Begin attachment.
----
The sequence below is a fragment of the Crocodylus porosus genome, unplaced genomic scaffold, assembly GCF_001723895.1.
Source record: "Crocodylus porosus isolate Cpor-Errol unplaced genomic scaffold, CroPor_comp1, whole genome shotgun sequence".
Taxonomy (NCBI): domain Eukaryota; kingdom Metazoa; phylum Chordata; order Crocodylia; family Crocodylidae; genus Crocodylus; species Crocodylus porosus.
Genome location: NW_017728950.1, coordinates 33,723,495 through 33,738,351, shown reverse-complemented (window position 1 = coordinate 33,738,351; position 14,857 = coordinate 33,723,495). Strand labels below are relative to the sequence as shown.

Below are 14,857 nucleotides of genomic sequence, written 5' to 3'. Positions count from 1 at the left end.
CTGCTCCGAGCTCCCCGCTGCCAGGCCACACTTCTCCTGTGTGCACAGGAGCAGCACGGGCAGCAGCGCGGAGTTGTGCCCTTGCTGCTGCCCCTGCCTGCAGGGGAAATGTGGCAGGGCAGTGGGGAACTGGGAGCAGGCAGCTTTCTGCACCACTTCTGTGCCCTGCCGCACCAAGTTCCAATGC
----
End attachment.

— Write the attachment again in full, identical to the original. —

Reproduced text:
The sequence below is a fragment of the Crocodylus porosus genome, unplaced genomic scaffold, assembly GCF_001723895.1.
Source record: "Crocodylus porosus isolate Cpor-Errol unplaced genomic scaffold, CroPor_comp1, whole genome shotgun sequence".
Taxonomy (NCBI): domain Eukaryota; kingdom Metazoa; phylum Chordata; order Crocodylia; family Crocodylidae; genus Crocodylus; species Crocodylus porosus.
Genome location: NW_017728950.1, coordinates 33,723,495 through 33,738,351, shown reverse-complemented (window position 1 = coordinate 33,738,351; position 14,857 = coordinate 33,723,495). Strand labels below are relative to the sequence as shown.

Below are 14,857 nucleotides of genomic sequence, written 5' to 3'. Positions count from 1 at the left end.
CTGCTCCGAGCTCCCCGCTGCCAGGCCACACTTCTCCTGTGTGCACAGGAGCAGCACGGGCAGCAGCGCGGAGTTGTGCCCTTGCTGCTGCCCCTGCCTGCAGGGGAAATGTGGCAGGGCAGTGGGGAACTGGGAGCAGGCAGCTTTCTGCACCACTTCTGTGCCCTGCCGCACCAAGTTCCAATGC